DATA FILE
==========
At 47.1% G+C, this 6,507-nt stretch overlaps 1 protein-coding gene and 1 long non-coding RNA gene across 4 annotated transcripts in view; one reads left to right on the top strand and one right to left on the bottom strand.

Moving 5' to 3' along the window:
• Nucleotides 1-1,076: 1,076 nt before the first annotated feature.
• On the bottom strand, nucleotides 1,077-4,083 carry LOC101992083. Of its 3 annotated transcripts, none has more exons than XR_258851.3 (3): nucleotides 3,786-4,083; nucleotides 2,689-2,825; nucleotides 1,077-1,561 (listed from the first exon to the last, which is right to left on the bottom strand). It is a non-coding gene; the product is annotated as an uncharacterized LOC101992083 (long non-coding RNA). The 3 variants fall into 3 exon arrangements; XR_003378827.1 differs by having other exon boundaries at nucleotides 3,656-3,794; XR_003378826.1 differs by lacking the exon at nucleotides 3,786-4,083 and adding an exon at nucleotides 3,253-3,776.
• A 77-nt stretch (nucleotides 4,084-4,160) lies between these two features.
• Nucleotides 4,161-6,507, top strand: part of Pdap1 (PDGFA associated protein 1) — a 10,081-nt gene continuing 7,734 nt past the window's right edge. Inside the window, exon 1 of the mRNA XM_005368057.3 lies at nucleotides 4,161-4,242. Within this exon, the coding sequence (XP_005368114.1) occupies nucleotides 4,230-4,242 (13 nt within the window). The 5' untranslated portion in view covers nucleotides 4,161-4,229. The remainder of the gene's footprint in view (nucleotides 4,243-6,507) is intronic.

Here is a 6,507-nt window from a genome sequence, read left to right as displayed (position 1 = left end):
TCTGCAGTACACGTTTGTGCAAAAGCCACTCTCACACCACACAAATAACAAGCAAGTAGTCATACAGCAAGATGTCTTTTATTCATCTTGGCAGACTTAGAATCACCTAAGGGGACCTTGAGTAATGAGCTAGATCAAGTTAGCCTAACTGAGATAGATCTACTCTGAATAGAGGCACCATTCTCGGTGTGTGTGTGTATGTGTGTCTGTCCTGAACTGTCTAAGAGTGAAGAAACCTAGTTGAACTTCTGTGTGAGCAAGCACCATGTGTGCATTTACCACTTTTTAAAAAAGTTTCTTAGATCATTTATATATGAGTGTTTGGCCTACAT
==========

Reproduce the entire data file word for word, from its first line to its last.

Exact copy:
At 47.1% G+C, this 6,507-nt stretch overlaps 1 protein-coding gene and 1 long non-coding RNA gene across 4 annotated transcripts in view; one reads left to right on the top strand and one right to left on the bottom strand.

Moving 5' to 3' along the window:
• Nucleotides 1-1,076: 1,076 nt before the first annotated feature.
• On the bottom strand, nucleotides 1,077-4,083 carry LOC101992083. Of its 3 annotated transcripts, none has more exons than XR_258851.3 (3): nucleotides 3,786-4,083; nucleotides 2,689-2,825; nucleotides 1,077-1,561 (listed from the first exon to the last, which is right to left on the bottom strand). It is a non-coding gene; the product is annotated as an uncharacterized LOC101992083 (long non-coding RNA). The 3 variants fall into 3 exon arrangements; XR_003378827.1 differs by having other exon boundaries at nucleotides 3,656-3,794; XR_003378826.1 differs by lacking the exon at nucleotides 3,786-4,083 and adding an exon at nucleotides 3,253-3,776.
• A 77-nt stretch (nucleotides 4,084-4,160) lies between these two features.
• Nucleotides 4,161-6,507, top strand: part of Pdap1 (PDGFA associated protein 1) — a 10,081-nt gene continuing 7,734 nt past the window's right edge. Inside the window, exon 1 of the mRNA XM_005368057.3 lies at nucleotides 4,161-4,242. Within this exon, the coding sequence (XP_005368114.1) occupies nucleotides 4,230-4,242 (13 nt within the window). The 5' untranslated portion in view covers nucleotides 4,161-4,229. The remainder of the gene's footprint in view (nucleotides 4,243-6,507) is intronic.

Here is a 6,507-nt window from a genome sequence, read left to right as displayed (position 1 = left end):
TCTGCAGTACACGTTTGTGCAAAAGCCACTCTCACACCACACAAATAACAAGCAAGTAGTCATACAGCAAGATGTCTTTTATTCATCTTGGCAGACTTAGAATCACCTAAGGGGACCTTGAGTAATGAGCTAGATCAAGTTAGCCTAACTGAGATAGATCTACTCTGAATAGAGGCACCATTCTCGGTGTGTGTGTGTATGTGTGTCTGTCCTGAACTGTCTAAGAGTGAAGAAACCTAGTTGAACTTCTGTGTGAGCAAGCACCATGTGTGCATTTACCACTTTTTAAAAAAGTTTCTTAGATCATTTATATATGAGTGTTTGGCCTACAT